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The Journal of Sports Medicine and Physical Fitness 2015 December;55(12):1423-30

language: English

Responses of blood pressure and lactate levels to various aquatic exercise movements in postmenopausal women

Chien K.-Y. 1, Chen W.-C. 2, Kan N.-W. 3, Hsu M.-C. 4, Lee S.-L. 5

1 Graduate Institute of Sports Science, National Taiwan Sport University, Taoyuan, Taiwan;
2 Institute of Sports Equipment Technology, University of Taipei, Taipei, Taiwan;
3 Center for Liberal Arts, Taipei Medical University, Taipei, Taiwan;
4 Department of Sport Medicine, Kaohsiung Medical University, Kaohsiung, Taiwan;
5 Department of Health Food, Chung Chou University of Science and Technology, Changhua, Taiwan


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AIM: Middle-aged and elderly women represent the main attending group in head-out aquatic exercise (HOAE). Blood pressure (BP) significantly increases both during water immersion and aquatic walking. Based on risk concerns, it is important to evaluate BP responses in postmenopausal women doing HOAE. The aim of this study was to determine BP, lactate levels, and rating of perceived exertion (RPE) changes associated with performing 3 different movements at 3 levels of exercise intensity in water.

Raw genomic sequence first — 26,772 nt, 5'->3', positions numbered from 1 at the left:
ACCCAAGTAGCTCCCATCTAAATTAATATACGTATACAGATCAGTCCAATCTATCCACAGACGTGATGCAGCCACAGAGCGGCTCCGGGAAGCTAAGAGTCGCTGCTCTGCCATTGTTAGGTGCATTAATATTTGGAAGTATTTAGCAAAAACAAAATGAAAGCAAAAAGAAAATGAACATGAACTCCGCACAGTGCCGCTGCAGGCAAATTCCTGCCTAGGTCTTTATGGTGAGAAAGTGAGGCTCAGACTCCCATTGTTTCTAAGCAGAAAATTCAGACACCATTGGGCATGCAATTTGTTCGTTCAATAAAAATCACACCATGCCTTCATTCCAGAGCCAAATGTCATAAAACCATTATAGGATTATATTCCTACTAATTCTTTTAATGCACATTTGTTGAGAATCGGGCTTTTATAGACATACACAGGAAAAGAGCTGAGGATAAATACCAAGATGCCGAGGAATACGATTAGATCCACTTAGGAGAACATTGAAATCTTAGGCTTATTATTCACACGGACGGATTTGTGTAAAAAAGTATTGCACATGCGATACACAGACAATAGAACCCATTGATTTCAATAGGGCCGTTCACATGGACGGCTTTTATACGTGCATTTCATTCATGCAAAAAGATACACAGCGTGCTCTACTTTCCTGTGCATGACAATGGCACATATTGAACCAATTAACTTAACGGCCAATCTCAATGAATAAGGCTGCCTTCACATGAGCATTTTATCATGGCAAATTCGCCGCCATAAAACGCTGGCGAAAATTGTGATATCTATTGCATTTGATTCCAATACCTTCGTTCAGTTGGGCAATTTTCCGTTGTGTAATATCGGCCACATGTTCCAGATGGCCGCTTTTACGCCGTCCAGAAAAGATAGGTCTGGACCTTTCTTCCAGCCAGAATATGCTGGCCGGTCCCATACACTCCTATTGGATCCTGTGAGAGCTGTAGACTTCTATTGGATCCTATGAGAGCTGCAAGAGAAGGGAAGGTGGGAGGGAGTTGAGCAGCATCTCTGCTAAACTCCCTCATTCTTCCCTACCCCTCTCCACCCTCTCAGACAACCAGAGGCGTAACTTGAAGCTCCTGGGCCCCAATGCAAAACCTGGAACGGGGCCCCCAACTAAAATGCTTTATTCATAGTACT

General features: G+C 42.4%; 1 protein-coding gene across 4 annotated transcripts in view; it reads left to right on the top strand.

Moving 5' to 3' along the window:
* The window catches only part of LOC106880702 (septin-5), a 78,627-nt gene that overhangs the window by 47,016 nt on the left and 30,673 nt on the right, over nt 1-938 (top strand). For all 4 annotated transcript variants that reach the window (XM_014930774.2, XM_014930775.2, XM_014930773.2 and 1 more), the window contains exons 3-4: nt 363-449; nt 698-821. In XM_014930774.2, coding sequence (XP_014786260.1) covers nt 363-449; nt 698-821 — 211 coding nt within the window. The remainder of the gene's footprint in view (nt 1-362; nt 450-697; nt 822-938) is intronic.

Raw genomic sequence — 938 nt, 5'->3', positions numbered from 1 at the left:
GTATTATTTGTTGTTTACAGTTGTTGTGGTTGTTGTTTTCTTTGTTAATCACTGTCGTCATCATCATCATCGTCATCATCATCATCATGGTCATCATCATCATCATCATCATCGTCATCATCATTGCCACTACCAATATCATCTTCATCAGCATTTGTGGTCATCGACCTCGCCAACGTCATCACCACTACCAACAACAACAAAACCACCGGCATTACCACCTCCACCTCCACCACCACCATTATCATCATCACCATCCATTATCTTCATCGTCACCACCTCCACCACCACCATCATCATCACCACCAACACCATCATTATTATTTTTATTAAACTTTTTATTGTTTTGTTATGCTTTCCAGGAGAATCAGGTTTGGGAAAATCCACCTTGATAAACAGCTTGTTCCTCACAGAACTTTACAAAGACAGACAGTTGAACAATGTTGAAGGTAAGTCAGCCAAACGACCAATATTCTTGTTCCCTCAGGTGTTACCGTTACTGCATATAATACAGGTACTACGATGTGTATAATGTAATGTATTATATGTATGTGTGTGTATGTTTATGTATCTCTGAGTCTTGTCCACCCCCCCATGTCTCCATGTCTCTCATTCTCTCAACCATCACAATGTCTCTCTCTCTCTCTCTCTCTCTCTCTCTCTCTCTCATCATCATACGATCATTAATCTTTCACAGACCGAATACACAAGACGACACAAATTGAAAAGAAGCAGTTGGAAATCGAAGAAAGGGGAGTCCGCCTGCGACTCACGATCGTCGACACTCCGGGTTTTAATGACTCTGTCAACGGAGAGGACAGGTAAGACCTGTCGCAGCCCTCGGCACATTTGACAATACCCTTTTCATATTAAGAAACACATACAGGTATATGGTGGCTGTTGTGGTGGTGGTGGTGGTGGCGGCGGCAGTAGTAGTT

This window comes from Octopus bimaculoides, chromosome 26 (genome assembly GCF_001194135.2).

METHODS: Twelve postmenopausal women (59.9±0.6 years old) participated in 3 aquatic trials involving running (RU), rocking (RO), and scissor kicks (SK) on separate days. Systolic BP, mean arterial pressure (MAP), lactate levels, RPE, and motion cadence were measured at rest; upon reaching 50%, 65%, and 80% of heart rate reserve for 6 minutes; and 10 and 30 minutes after exercise.
RESULTS: Under similar RPE responses at 3 levels of intensity, SK resulted in higher systolic BP, MAP, and lactate levels than RO at 10 minutes after exercise (P<0.05) and the lowest motion cadence (P<0.05). RO resulted in the lowest MAP and diastolic BP responses during exercise (P<0.05). RU resulted in lower responses of lactate levels at high exercise intensity (P<0.05).
CONCLUSION: RO resulted in lower diastolic BP and MAP responses compared with RU and SK during exercise. These findings suggest that RO movement in aquatic exercises is more suitable for people at high risk for cardiovascular disease.

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